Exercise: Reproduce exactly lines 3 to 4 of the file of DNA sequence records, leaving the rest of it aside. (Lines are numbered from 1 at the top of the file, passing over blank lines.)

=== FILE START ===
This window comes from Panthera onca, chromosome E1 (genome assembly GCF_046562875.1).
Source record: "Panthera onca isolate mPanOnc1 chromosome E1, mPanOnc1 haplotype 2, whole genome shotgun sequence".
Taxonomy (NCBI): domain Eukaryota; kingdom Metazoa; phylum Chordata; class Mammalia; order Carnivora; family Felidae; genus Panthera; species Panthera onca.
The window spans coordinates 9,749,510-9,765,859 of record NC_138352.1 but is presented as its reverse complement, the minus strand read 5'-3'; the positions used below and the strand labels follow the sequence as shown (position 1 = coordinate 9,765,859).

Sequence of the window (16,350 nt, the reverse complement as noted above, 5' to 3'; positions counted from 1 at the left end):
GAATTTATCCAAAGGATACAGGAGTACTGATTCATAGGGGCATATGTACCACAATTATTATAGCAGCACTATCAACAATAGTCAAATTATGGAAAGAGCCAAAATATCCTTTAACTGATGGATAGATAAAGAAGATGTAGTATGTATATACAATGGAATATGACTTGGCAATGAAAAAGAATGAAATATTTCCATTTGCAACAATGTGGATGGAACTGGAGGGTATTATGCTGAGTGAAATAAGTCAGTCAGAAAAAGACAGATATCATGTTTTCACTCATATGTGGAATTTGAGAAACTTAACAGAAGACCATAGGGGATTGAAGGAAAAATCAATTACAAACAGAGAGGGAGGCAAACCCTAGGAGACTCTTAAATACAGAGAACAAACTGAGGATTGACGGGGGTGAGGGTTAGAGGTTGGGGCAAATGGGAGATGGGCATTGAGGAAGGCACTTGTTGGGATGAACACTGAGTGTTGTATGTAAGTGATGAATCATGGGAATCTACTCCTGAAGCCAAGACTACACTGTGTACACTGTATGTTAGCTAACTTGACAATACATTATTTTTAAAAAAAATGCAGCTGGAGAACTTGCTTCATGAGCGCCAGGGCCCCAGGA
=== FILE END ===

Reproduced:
Taxonomy (NCBI): domain Eukaryota; kingdom Metazoa; phylum Chordata; class Mammalia; order Carnivora; family Felidae; genus Panthera; species Panthera onca.
The window spans coordinates 9,749,510-9,765,859 of record NC_138352.1 but is presented as its reverse complement, the minus strand read 5'-3'; the positions used below and the strand labels follow the sequence as shown (position 1 = coordinate 9,765,859).